The trail is very easy and I would walk it in flip-flops if it were warmer. My sneakers were sufficient. The hardest part is the quantity of stairs, but I really hate stairs anywhere.
Unfortunately, it was not to be. Instead, it’s cloudy, rainy, and completely fogged in. I cannot see any of the three Kelimutu lakes. Eventually, I give up and leave with no decent photos. I hike the road back to Waturaka, encountering drizzling rain that soon turns heavier. A kind tourist on a motorbike picked me up and drove me the rest of the way to the village. After eating breakfast at Igen Homestay I went back to bed and slept until 10 am despite plenty of racket from motorcycles revving, chickens clucking, and people laughing and conversing directly outside my room.
Since I want to see the beautiful lakes, and the weather looked fine yesterday afternoon, I take a second ojek ride up the mountain, departing Waturaka at 2 pm. Walking to the lakes from the parking lot it is sunny and the sky is totally clear. Even the little monkeys are scampering about. There are not more than 10 tourists on the mountain, so it’s entirely quiet and peaceful.
Between my two trips up Kelimutu today, I am in Waturaka and observe 4 small cows and a very large pig being loaded into a miniature truck parked in the volleyball court. I feel quite sad for the cows, as they are yelled at and shoved onto the Bob Marley truck, appearing fearful. Meanwhile, the owner of the hog seems to know his animal and has already trained it to move according to his directions. He talks to it and makes small sounds, guiding it calmly onto the vehicle.
Once the animals are loaded into the truck I ask the owner about his love for Bob Marley and all things Jamaican. Then, he tells me to follow him through a narrow space between some homes. I’m a bit wary since by now it’s only the two of us in the volleyball court. We go a few houses back from the volleyball court, and there’s a party! Huge pots of food are steaming, and women are spooning the contents onto disposable plates for anyone who wants a meal. The truck owner gets me a plate and we sit in plastic chairs. Someone passing by with cups is called over, and we share a small cup of extremely strong clear palm liquor, arak. Whoa! Arak is very potent and a good match for the pork dishes. We ate rice with pork soup and darah, a pork dish with a brown sauce. Ingredients are pork, coro, garlic, red garlic, and bawang merah.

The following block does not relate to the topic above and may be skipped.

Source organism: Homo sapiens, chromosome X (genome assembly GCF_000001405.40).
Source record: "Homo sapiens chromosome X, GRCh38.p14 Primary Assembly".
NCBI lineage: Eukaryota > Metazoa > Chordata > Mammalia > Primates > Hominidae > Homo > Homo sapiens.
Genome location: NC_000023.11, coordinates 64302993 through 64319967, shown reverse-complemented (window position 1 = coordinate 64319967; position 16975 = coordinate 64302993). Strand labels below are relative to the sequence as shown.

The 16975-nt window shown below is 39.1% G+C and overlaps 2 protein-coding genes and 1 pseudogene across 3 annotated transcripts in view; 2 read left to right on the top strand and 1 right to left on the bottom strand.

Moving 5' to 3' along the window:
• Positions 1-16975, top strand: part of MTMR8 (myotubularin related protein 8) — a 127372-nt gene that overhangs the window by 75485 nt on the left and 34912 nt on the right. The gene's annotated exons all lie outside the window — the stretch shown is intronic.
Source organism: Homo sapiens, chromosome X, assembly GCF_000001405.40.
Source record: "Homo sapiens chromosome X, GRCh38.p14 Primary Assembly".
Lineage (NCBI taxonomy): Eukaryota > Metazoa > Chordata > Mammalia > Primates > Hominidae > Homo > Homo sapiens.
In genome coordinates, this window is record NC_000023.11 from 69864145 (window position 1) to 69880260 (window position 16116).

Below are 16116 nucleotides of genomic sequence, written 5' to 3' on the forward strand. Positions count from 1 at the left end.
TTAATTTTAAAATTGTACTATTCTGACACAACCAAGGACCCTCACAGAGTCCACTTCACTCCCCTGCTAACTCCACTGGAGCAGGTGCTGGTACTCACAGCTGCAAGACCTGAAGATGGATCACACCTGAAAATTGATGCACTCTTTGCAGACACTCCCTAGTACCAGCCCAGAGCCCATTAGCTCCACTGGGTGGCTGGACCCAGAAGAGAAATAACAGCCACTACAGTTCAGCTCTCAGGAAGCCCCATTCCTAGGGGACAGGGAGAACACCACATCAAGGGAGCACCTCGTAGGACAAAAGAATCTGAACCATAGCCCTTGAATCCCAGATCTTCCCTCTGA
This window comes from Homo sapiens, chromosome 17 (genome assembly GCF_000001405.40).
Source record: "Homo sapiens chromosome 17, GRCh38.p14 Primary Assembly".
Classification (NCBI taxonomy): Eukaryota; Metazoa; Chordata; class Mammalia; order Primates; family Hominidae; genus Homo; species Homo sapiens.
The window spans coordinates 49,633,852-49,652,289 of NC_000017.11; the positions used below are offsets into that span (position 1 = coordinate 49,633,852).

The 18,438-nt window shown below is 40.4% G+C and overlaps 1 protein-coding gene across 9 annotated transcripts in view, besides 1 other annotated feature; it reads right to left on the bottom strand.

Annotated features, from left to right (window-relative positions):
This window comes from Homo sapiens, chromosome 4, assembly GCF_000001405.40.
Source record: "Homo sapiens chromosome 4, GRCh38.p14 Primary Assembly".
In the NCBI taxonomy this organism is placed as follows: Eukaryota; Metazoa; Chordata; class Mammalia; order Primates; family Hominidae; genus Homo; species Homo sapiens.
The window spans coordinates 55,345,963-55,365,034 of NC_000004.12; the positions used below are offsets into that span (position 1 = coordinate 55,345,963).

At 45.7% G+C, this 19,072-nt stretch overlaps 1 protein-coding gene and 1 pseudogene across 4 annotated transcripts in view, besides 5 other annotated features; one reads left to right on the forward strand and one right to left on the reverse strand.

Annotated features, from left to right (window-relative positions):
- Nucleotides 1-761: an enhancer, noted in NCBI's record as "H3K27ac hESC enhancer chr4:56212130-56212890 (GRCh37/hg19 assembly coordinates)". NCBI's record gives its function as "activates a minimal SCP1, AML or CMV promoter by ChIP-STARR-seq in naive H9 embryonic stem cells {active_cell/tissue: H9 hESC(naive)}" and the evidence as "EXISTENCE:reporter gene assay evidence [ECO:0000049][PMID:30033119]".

As I walked down Kelimutu in the morning, I saw signs for trails to outlying villages. And, I know you can walk down various trails, some of which take all day. For more information on Kelimutu trekking, I recommend you carefully review Google Maps online and ask at Mopi’s Cafe for any additional advice. The Tourism Information Office in Moni may also have some information, but I wouldn’t count on it.
As for trekking, most locals walk in sandals or light shoes, and I imagine the trails will be packed down well.
Moni Market Day, Local Sights, and Planting Rice
Day 3 – Tuesday
I love visiting markets and learning about local foods around the world. Last night my host family and I arranged that I could ride down to the market with Igen’s mom and all the women vendors at 5 in the morning. However, as the evening progressed it was decided that I could instead ride on the bus with my host grandfather and little Igen later in the morning. The small bus filled with everyone from the village, including a gaggle of girls on their way to school. The girls spent the bus ride staring at their phones, just like girls where I’m from.
Just as we exited the bus in Moni the rain began, so Igen’s grandfather decided we should wait under the eave of a shop. After a few minutes, the precipitation came to an end, and we stepped into the road avoiding any puddles.
Market in Moni
Arriving at the market, there was so much for sale. Hens walked on sawdust in the back of pickup trucks, fish lay dead on wood blocks, and donuts in plastic bins awaited someone with a sweet tooth. In the main market plaza, we found Igen’s mother, who was selling medicinal items alongside her friend. While Igen’s mom and grandfather chatted I had a rare opportunity to stand in one place without looking lost, and observe the market’s details. I spotted something wrapped in dry leaves formed into a cylinder. I wondered what was inside. Salt, I was told. Salt? Yes, salt. I wish now that I had bought a small one as a souvenir. I wonder if it was a regional sodium chloride with a delicious ocean flavor.